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Washington has highest percentage of drought land in West, faces high fire risk

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(The Center Square) – Washington, facing a greater-than-usual fire risk, has the highest percentage of drought land among Western states.

“As we head into the hottest weeks of the summer, we want people to use water wisely and to be aware of our water supply,” said Jeff Marti, state Department of Ecology water resources planner, in a July 5 drought advisory.

More than 51% of Washington’s land was in a drought as of July 11, according to the U.S. Drought Monitor. This is the highest percentage of land in a drought among 11 states from Colorado to the West Coast, with Oregon ranking second with more than 48% of drought land and Idaho in third place with more than 24% of drought land.

“Severe drought,” the next-worse level than “moderate drought,” affects much of King, San Juan, Skagit, Snohomish and Whatcom counties. It also reaches parts of Chelan, Kittitas, Pend-Oreille and Stevens counties.

The state Department of Natural Resources has seen more than 600 fires burn in excess of 3,100 acres so far this year, according to its wildfire dashboard. Officials have been telling residents to prepare, as the National Interagency Coordination Center predicts almost the entire state of Washington will see an above-normal fire risk from July to September.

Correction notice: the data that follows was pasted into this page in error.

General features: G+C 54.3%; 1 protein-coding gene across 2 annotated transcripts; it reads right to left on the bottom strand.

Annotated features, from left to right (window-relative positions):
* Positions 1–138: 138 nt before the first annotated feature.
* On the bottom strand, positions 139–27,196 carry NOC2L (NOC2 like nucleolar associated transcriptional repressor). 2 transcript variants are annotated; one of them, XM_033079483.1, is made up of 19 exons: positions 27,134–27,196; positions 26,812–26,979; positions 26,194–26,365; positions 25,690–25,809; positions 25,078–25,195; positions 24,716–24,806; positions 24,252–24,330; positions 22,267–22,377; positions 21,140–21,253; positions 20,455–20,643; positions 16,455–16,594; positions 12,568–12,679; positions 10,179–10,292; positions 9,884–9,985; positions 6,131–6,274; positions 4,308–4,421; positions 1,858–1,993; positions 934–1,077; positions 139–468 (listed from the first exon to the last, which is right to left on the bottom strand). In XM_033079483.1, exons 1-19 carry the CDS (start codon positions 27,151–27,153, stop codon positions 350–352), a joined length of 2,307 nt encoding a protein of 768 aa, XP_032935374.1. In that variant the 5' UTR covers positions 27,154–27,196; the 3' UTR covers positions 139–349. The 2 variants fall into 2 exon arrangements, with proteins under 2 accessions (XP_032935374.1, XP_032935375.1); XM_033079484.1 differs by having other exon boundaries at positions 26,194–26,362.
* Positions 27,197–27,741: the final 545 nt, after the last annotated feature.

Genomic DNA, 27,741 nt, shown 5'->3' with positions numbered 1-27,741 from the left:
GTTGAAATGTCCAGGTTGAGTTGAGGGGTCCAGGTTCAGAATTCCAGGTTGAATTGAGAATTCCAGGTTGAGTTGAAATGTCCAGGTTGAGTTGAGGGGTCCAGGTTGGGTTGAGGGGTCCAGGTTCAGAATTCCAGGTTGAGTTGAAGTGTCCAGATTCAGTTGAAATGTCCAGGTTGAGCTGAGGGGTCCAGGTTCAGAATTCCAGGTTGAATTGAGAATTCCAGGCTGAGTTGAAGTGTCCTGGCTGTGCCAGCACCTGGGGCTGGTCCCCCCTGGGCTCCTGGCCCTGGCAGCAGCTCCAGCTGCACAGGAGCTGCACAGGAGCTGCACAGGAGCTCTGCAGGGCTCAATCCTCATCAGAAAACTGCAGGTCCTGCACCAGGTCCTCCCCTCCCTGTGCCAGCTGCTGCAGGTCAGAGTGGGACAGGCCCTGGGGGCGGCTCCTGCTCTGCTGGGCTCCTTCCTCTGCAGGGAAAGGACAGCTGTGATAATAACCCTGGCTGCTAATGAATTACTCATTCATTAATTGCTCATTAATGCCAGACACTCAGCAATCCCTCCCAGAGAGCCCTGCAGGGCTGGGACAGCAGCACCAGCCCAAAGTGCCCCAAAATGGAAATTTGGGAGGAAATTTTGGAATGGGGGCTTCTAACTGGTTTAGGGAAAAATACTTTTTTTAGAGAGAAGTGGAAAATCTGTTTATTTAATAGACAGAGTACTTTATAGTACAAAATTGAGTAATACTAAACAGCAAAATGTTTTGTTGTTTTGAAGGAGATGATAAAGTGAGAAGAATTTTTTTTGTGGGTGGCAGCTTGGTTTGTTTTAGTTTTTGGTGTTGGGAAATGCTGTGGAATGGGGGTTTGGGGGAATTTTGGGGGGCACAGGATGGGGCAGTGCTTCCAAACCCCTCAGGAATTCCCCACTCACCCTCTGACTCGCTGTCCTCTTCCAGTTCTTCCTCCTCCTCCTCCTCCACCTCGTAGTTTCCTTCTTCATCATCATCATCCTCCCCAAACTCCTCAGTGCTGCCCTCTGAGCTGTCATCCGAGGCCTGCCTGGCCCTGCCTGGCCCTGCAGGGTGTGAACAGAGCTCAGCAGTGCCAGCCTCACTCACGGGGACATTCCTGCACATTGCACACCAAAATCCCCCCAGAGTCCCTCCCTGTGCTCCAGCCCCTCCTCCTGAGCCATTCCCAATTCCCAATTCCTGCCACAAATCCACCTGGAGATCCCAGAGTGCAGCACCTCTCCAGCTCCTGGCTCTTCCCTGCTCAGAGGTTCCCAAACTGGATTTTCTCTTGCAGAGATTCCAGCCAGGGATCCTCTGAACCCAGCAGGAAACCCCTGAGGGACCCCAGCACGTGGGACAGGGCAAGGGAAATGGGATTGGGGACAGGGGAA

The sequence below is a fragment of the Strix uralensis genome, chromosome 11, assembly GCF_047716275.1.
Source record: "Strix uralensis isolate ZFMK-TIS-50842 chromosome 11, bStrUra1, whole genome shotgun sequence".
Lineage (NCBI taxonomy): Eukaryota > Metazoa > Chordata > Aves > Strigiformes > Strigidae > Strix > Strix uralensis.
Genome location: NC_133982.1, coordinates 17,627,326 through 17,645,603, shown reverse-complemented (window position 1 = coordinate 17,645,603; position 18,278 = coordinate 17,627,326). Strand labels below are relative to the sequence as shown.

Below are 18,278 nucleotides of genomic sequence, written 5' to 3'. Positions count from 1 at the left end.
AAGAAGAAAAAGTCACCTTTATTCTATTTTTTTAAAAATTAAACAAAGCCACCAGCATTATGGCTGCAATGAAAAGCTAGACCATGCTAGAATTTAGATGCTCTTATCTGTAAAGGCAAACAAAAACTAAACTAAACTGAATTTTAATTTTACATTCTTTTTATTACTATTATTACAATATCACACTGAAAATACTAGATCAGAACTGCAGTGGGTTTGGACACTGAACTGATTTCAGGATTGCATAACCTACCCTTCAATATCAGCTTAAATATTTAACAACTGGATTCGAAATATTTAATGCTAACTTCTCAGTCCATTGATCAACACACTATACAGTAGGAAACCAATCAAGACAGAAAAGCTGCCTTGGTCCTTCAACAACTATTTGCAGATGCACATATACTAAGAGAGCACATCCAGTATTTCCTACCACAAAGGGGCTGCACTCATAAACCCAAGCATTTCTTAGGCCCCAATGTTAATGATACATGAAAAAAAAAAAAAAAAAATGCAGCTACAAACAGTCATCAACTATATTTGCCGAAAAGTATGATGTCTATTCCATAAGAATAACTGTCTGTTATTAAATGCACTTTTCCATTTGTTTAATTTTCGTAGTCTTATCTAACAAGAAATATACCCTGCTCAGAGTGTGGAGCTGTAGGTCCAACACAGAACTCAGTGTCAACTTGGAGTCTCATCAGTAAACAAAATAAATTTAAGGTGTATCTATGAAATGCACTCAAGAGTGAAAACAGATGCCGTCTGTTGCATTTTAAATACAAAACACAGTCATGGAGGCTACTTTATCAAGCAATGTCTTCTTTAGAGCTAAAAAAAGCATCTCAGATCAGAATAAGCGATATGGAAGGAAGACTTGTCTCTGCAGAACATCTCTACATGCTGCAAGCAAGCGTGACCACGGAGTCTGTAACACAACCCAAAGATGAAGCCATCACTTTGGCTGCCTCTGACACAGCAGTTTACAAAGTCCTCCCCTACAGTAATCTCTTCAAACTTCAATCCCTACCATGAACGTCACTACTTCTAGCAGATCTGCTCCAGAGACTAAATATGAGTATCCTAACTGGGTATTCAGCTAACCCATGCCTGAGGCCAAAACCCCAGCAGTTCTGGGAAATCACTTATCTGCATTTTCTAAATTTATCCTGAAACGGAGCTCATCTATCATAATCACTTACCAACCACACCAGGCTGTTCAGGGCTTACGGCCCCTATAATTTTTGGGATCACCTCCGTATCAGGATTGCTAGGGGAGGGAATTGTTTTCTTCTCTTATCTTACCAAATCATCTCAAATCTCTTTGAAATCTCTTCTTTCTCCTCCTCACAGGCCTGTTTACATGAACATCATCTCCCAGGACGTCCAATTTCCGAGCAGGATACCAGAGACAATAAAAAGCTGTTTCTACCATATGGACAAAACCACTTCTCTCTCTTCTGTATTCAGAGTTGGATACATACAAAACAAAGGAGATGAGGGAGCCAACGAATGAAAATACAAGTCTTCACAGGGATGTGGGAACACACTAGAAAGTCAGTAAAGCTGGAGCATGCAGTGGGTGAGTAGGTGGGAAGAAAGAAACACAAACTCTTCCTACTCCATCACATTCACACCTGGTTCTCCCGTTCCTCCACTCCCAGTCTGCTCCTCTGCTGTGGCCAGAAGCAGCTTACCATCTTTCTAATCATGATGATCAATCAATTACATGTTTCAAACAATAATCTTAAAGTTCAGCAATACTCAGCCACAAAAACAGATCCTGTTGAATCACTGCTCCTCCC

Washington spent $83 million on average on fire suppression annually from 2015 to 2019, according to Oregon Public Broadcasting, and in 2021, it dedicated $500 million over eight years to fire preparedness and prevention.

The state only saw 8% of its land in a drought last year, as reported by Capital Press. But the warmest May on record caused an early snowmelt, leaving 75% less water for most snow-fed rivers and streams throughout the summer, according to the drought advisory.

“Our warm weather arrived a few weeks early this year and really kicked the runoff into overdrive,” Marti said.

Washington is also drier because from April 25 to June 23, it saw less than 50% of its normal precipitation. The water supply could fall even more if South-Central Washington sees heat waves, Chris Lynch, U.S. Bureau of Reclamation river operations engineer, told the Capital Press.

While irrigators in the Skagit and Yakima basins have been struggling with a lack of water, most cities had not seen widespread effects of the drought, according to the drought advisory. Cities like Seattle, Tacoma and Everett had been reporting enough drinking water.

According to the drought advisory, anyone who notices drought conditions should report them to the National Drought Mitigation Center.

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